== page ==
In Boston, FBI agents acquired details on the interiors of two Mafia apartments in the city's North End. With court approval, agents picked the locks early in the morning and planted bugs that produced 800 hours of recordings. The monitoring agents learned fascinating tidbits about Mob mores. Ilario Zannino was heard explaining how dangerous it is to kill just one member of a gang. "If you're clipping people," he said, "I always say, make sure you clip the people around him first. Get them together, 'cause everybody's got a friend. He could be the dirtiest (expletive) in the world, but someone that likes this guy, that's the guy that sneaks you." They heard Zannino and John Cincotti complaining about a competing Irish gang of hoods. Said Cincotti: "They don't have the scruples that we have." Zannino agreed. "You know how I knew they weren't Italiano? When they bombed the (expletive) house. We don't do that."

A major break in the Commission case came on a rainy night in March 1983 when two agents of the New York State Organized Crime Task Force carried out a well-rehearsed planting of a tiny radio transmitter in a 1982 black Jaguar used by "Tony Ducks" Corallo. In a parking lot outside a restaurant in Huntington, N.Y., on Long Island, one agent carefully opened a door, pressing the switch that would otherwise turn on the interior lights. Another helped him spread a plastic sheath over the seats so that rain would not spot the upholstery. With a stopwatch at hand, they quickly removed the dashboard, installed the bug, replaced the dash and closed the car door. The operation took 15 minutes.

For four months the bug transmitted intimate Mob conversations between the Lucchese boss and his driver, Salvatore Avellino, to agents trailing discreetly in various "chase cars," which rebroadcast the signals to a recording van. "It was the most significant information regarding the structure and function of the Commission that has ever been obtained from electronic surveillance," declared Ronald Goldstock, chief of the Organized Crime Task Force. After building his own case against the Lucchese family for a local carting-industry racket, Goldstock alerted Giuliani to the broader implications of using the evidence to attack the Mob's controlling Commission.

Where federal agents and local police once distrusted one another and often collided in their organized-crime investigations, a new spirit of cooperation is proving effective. In New York, state investigators have been invaluable to the FBI in probing the Mob, and some 150 New York City police are assigned full time to the New York FBI office.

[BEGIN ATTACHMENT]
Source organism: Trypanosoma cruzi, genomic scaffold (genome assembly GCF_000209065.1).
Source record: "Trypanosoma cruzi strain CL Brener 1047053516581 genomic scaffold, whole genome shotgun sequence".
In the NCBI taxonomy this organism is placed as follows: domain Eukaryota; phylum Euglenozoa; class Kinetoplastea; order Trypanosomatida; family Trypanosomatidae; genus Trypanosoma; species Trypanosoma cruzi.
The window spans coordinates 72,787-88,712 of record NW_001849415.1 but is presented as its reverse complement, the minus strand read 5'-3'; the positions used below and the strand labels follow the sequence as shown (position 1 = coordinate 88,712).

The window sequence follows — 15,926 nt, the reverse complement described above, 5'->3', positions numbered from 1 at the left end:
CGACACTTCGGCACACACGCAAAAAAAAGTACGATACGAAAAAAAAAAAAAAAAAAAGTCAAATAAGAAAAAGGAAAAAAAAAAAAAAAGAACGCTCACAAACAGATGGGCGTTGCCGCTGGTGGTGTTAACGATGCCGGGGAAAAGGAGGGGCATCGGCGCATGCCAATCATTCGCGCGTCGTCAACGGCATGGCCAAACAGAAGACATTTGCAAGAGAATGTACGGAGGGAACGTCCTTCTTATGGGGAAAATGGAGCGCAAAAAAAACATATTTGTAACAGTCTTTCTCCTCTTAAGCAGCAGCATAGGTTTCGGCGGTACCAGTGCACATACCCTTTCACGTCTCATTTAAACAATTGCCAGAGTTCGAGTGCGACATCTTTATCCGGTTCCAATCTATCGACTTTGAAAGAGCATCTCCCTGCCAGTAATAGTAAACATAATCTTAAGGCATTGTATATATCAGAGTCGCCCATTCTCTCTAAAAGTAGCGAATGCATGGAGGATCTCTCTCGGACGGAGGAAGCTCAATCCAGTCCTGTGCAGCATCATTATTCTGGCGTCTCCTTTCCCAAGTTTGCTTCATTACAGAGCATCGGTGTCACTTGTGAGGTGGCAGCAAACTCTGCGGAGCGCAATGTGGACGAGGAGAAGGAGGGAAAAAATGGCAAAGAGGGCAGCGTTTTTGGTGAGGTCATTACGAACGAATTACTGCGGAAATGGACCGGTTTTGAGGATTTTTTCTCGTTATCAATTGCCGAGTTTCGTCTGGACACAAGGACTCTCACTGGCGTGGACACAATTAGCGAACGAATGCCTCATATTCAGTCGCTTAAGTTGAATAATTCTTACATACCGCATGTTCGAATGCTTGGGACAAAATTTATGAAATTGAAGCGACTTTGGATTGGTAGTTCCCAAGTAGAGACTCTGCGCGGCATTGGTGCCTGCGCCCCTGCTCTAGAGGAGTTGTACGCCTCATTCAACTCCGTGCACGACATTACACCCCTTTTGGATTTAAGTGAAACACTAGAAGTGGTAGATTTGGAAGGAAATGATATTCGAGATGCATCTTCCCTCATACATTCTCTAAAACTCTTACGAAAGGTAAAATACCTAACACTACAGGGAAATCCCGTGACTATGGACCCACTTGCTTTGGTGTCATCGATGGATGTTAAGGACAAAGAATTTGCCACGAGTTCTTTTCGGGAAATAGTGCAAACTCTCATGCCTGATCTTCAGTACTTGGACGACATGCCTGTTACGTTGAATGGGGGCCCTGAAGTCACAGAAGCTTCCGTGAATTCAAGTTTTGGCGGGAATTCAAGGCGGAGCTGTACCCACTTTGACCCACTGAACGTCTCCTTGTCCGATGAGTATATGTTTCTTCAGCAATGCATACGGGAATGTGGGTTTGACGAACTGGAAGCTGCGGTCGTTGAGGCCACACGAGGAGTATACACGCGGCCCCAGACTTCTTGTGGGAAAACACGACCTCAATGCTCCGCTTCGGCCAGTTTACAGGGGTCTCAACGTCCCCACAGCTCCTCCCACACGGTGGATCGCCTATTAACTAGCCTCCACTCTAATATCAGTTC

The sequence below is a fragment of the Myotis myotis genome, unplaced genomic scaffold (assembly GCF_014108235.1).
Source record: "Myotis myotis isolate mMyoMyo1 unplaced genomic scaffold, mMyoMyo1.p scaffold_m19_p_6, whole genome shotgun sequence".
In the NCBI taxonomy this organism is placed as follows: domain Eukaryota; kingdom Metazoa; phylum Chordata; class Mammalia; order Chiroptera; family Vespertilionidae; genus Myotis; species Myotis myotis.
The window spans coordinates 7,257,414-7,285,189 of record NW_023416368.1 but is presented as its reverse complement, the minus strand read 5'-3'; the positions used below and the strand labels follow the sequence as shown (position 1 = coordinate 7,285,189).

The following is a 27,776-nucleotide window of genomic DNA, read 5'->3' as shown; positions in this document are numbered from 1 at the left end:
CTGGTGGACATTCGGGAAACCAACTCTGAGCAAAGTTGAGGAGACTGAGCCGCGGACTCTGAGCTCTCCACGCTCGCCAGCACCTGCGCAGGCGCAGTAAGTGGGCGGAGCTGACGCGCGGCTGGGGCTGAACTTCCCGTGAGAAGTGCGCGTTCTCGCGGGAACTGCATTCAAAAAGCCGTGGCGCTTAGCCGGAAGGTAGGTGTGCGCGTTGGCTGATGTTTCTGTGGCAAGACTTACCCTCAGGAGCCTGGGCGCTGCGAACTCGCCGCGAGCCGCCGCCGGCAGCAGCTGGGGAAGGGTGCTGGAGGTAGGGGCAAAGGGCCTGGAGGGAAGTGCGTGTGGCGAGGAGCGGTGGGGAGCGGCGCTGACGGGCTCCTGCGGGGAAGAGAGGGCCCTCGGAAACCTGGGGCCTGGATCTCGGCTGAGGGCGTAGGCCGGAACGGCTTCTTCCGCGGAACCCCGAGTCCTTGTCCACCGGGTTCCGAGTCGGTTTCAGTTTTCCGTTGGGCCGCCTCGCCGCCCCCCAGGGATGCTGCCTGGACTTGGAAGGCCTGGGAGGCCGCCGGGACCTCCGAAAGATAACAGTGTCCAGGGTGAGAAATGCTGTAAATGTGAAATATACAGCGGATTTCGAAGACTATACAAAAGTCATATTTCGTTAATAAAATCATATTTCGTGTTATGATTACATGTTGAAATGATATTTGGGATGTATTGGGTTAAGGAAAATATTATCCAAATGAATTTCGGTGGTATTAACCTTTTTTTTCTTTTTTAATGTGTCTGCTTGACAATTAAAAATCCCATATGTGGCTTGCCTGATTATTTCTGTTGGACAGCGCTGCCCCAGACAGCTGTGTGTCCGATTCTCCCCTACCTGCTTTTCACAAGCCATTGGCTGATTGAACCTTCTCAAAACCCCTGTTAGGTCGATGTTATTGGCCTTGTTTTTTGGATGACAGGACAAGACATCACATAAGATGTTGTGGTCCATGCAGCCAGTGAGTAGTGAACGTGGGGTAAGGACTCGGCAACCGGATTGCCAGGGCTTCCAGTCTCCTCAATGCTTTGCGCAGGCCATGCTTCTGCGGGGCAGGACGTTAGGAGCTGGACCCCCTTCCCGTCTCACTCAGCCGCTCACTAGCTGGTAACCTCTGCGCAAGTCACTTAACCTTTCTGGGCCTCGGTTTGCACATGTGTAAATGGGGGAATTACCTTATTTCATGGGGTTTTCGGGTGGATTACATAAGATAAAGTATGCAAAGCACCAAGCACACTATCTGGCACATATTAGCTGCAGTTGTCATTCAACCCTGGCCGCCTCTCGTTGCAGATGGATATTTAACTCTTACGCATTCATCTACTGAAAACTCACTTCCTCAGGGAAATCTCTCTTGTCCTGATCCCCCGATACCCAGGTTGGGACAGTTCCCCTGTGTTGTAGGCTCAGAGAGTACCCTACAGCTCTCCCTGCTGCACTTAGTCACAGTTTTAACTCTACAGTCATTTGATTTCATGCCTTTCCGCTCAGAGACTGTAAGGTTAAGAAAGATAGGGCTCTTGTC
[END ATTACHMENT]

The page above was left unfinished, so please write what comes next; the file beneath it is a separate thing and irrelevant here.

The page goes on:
The current wave of Mob trials has benefited as well from the number of former gangsters who have proved willing to violate the Mafia's centuries-old tradition of omerta (silence) and provide evidence against their former partners. Racket victims are less fearful than before of testifying. Nationwide, says Giuliani, "we've got more than 100 people who have testified against Mafia guys." To be sure, many witnesses are criminals facing long sentences; they have a strong self-interest in currying favor with prosecutors.

That is a point that the defense lawyers attack forcefully. "I can't tell a witness in jail to come and testify for me and I'll give him his freedom," Persico told the Commission jury. "The Government can do that. They're powerful people . . . Not me." Persico, a high school graduate who learned legal tactics working on appeals during some 14 years behind bars, is described by his longtime attorney, Stanley Meyer, as "the most intelligent fellow I have ever met in any walk of life." His unusual self-defense role also gives him a chance to come across as an unsinister personality to jurors. Persico's strategy, says one court veteran, "is brilliant, if it works." But he runs a risk: his questions must not convey knowledge of events that an innocent person would not possess.

The Commission trial is not expected to produce a turncoat as high ranking as Cleveland Underboss Angelo Lonardo, the top U.S. mobster to sing so far. He learned how to be a turncoat the hard way. Charged with leading a drug ring, Lonardo was convicted after a lesser hood, Carmen Zagaria, testified about the inner workings of the Cleveland Mob. Zagaria described how the bodies of hit victims were chopped up and tossed into Lake Erie. Lonardo, who wanted to avoid a life sentence, then helped prosecutors break the Las Vegas skimming case.

John Gotti is haunted by the deception of Wilfred ("Willie Boy") Johnson, a Gambino-family associate. Caught carrying $50,000 in a paper bag in 1981, Johnson invited New York City detectives to help themselves to the cash. They charged him with bribery. After that Johnson, who hung out at Gotti's Bergen Hunt and Fish Club, kept the cops posted on how the rising star was progressing. He also suggested where bugs might be placed.

The most loquacious turncoat may be James Frattiano, 72, once the acting boss of a Los Angeles crime family. He not only confessed publicly to killing eleven people but also wrote a revealing book, The Last Mafioso, and has taken his story on the road, testifying at numerous trials. All this public testimony means that the Mafia is losing what Floyd Clark, assistant FBI director in charge of criminal investigations, calls a "tremendous asset: fear and intimidation. That shield is being removed."